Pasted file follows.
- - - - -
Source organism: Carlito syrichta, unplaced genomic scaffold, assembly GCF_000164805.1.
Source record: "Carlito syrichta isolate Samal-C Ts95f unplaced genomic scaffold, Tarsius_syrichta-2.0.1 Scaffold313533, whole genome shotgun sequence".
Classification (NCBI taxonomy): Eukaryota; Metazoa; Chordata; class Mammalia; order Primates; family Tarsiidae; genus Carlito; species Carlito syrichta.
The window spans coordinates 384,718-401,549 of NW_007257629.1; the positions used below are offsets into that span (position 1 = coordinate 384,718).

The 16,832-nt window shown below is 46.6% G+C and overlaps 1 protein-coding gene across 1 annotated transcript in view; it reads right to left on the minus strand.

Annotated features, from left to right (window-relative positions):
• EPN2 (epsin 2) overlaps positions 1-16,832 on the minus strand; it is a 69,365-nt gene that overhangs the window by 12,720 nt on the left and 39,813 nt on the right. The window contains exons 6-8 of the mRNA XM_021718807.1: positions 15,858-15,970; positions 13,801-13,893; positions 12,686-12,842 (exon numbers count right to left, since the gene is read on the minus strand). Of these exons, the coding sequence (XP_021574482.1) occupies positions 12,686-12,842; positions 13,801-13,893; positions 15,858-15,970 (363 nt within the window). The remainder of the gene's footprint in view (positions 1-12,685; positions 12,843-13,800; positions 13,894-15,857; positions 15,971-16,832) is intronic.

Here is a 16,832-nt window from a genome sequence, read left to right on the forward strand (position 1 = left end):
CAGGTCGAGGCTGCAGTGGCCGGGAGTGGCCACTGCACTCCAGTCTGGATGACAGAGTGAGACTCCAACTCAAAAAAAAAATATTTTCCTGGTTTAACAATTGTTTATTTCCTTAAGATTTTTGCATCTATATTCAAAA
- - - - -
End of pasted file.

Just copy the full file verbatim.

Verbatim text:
Source organism: Carlito syrichta, unplaced genomic scaffold, assembly GCF_000164805.1.
Source record: "Carlito syrichta isolate Samal-C Ts95f unplaced genomic scaffold, Tarsius_syrichta-2.0.1 Scaffold313533, whole genome shotgun sequence".
Classification (NCBI taxonomy): Eukaryota; Metazoa; Chordata; class Mammalia; order Primates; family Tarsiidae; genus Carlito; species Carlito syrichta.
The window spans coordinates 384,718-401,549 of NW_007257629.1; the positions used below are offsets into that span (position 1 = coordinate 384,718).

The 16,832-nt window shown below is 46.6% G+C and overlaps 1 protein-coding gene across 1 annotated transcript in view; it reads right to left on the minus strand.

Annotated features, from left to right (window-relative positions):
• EPN2 (epsin 2) overlaps positions 1-16,832 on the minus strand; it is a 69,365-nt gene that overhangs the window by 12,720 nt on the left and 39,813 nt on the right. The window contains exons 6-8 of the mRNA XM_021718807.1: positions 15,858-15,970; positions 13,801-13,893; positions 12,686-12,842 (exon numbers count right to left, since the gene is read on the minus strand). Of these exons, the coding sequence (XP_021574482.1) occupies positions 12,686-12,842; positions 13,801-13,893; positions 15,858-15,970 (363 nt within the window). The remainder of the gene's footprint in view (positions 1-12,685; positions 12,843-13,800; positions 13,894-15,857; positions 15,971-16,832) is intronic.

Here is a 16,832-nt window from a genome sequence, read left to right on the forward strand (position 1 = left end):
CAGGTCGAGGCTGCAGTGGCCGGGAGTGGCCACTGCACTCCAGTCTGGATGACAGAGTGAGACTCCAACTCAAAAAAAAAATATTTTCCTGGTTTAACAATTGTTTATTTCCTTAAGATTTTTGCATCTATATTCAAAA